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Biomutant

Platform(s): PC, PlayStation 4, Xbox One
Genre: RPG/Action
Publisher: THQ Nordic
Developer: Experiment 101
Release Date: 2019

About Andreas Salmen

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PS4/XOne/PC Preview - 'Biomutant'

by Andreas Salmen on Sept. 21, 2018 @ 2:00 a.m. PDT

Biomutant is a post-apocalyptic open-world action RPG that delivers real-time melee, shooter and mutant ability action.

Pre-order Biomutant

In case you ever had the inexplicable desire to take control of a furry rodent in charge of saving a postapocalyptic world full of mutated animals, we have great news for you. Biomutant was perhaps the most surprising and promising reveal at last year's Gamescom, so it only made sense for developer Experiment 101 and publisher THQ Nordic to showcase it just as prominently in 2018. We took a guided tour through a new demo, led by Creative Director Stefan Ljungqvist, and took a look at different biomes, gameplay, items and mutations in the open world of Biomutant.

Biomutant is an open-world action RPG set in a destroyed world whose fate is tied to a tree at its center. The tree is dying and pulling our home down with it. The causes for its downfall are varied, but thankfully we, the friendly neighborhood raccoon-like creature, are here to help. If Ljundqvist wanted to make one thing clear from the start, it's that this is truly an open world. Moral choices are just as important as our general decision about which missions we want to do, how, and in what order. Biomutant isn't story-based, so it doesn't have a classic arc you can play through. With minor differences based on decisions, it's completely character-based.


That means that our protagonist meets interesting characters while traversing the world, and they provide quests for us to complete. The quests send us further and further out, so we'll organically stumble on new quest-givers and continuously explore the world map. Most of the missions are available to anyone who plays the game, with a few being specific to our play style and based on our choices within the game — but let's not get ahead of ourselves.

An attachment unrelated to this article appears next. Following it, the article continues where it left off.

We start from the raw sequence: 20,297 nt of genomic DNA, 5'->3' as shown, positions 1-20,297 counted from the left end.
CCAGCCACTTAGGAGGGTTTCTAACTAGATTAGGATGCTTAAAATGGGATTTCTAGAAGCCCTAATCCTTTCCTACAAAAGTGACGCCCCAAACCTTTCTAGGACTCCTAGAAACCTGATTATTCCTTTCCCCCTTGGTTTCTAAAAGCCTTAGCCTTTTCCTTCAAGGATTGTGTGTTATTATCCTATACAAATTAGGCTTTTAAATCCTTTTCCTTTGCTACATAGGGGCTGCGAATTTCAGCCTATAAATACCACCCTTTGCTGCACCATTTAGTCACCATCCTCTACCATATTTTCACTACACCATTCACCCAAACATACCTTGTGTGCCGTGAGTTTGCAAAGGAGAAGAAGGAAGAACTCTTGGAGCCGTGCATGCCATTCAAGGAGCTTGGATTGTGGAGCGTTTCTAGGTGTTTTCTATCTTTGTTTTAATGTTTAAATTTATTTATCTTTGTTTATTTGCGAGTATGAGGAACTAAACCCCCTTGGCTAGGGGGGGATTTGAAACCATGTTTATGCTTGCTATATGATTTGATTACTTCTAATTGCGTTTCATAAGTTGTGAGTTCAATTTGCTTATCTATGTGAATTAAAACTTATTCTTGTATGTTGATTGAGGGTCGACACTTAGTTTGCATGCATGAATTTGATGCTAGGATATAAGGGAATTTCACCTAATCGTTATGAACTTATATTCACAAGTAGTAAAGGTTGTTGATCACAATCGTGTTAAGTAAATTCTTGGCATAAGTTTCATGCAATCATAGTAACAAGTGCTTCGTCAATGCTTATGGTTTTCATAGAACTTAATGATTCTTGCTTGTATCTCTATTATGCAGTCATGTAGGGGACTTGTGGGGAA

Before we can even think about starting a quest, the demo starts with the creation of our character. As we kneel in front of a biohazard pool, we decide upon our gender and attributes, which in turn determine the physiology of our character. We can always reshuffle our genetic code and slide our attributes into place until we're satisfied with our looks and our skills and then move on to more cosmetic features, such as our fur color, length and pattern until we're good to go. Should we ever be unsatisfied with our decisions in the early game, we can change the settings at a biohazard pool at any point in our journey.

The next big component that's immediately apparent is our weapons. Biomutant offers both ranged and close combat with a wide array of craftable materials and weapon types, so theoretically, there are a half-million possible combinations. At the beginning of the demo, our airship is involuntarily grounded in a predefined demo area. Our weapon set was completely randomized, with a dual-wielding gun combination and dual-wielding blades. While the general level design is the same in every playthrough, the biomes change, and so do the enemies in the area. In our case, we were dropped in a heat-based environment, but ice or biohazard areas are equally possible here. The different biomes require us to be prepared, as they kill us slowly; a percentage counter slowly approaches 100%, which means certain death as we walk and, primarily, fight through this heated region. The floor turns out to be something akin to lava. Eventually, we hit the jackpot by encountering a dead zone, which is filled with unbreathable air, but more on that later.


Combat in Biomutant is incredibly fast-paced and focused on fun and freedom. We can easily combine close combat, guns, and special items in a fight. If we improve our combos, we can start a Super Wushu, which is an even faster special ability that lets us slice through enemies at lightning speed. Our demo showcased more than one boss fight and one of the previously mentioned quest characters.